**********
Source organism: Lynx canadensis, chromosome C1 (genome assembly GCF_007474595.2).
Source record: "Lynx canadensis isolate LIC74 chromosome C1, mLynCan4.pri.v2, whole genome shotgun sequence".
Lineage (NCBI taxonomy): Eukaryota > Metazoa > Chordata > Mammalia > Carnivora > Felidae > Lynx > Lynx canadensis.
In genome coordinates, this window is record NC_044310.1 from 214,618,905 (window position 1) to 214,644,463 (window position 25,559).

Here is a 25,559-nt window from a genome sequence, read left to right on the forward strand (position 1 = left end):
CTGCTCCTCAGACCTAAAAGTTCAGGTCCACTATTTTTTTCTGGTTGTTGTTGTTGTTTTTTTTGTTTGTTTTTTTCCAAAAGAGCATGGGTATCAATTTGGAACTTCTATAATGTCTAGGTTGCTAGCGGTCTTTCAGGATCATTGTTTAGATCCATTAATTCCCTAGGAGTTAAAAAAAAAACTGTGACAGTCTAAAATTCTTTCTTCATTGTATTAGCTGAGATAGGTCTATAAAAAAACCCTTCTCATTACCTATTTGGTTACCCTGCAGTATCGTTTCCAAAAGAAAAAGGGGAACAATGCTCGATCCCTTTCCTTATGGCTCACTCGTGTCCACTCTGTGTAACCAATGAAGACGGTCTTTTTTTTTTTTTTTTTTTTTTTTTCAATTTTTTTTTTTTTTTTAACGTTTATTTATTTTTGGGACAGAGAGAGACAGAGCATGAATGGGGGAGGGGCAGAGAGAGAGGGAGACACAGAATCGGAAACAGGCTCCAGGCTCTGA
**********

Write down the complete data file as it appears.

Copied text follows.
Source organism: Lynx canadensis, chromosome C1 (genome assembly GCF_007474595.2).
Source record: "Lynx canadensis isolate LIC74 chromosome C1, mLynCan4.pri.v2, whole genome shotgun sequence".
Lineage (NCBI taxonomy): Eukaryota > Metazoa > Chordata > Mammalia > Carnivora > Felidae > Lynx > Lynx canadensis.
In genome coordinates, this window is record NC_044310.1 from 214,618,905 (window position 1) to 214,644,463 (window position 25,559).

Here is a 25,559-nt window from a genome sequence, read left to right on the forward strand (position 1 = left end):
CTGCTCCTCAGACCTAAAAGTTCAGGTCCACTATTTTTTTCTGGTTGTTGTTGTTGTTTTTTTTGTTTGTTTTTTTCCAAAAGAGCATGGGTATCAATTTGGAACTTCTATAATGTCTAGGTTGCTAGCGGTCTTTCAGGATCATTGTTTAGATCCATTAATTCCCTAGGAGTTAAAAAAAAAACTGTGACAGTCTAAAATTCTTTCTTCATTGTATTAGCTGAGATAGGTCTATAAAAAAACCCTTCTCATTACCTATTTGGTTACCCTGCAGTATCGTTTCCAAAAGAAAAAGGGGAACAATGCTCGATCCCTTTCCTTATGGCTCACTCGTGTCCACTCTGTGTAACCAATGAAGACGGTCTTTTTTTTTTTTTTTTTTTTTTTTTCAATTTTTTTTTTTTTTTTAACGTTTATTTATTTTTGGGACAGAGAGAGACAGAGCATGAATGGGGGAGGGGCAGAGAGAGAGGGAGACACAGAATCGGAAACAGGCTCCAGGCTCTGA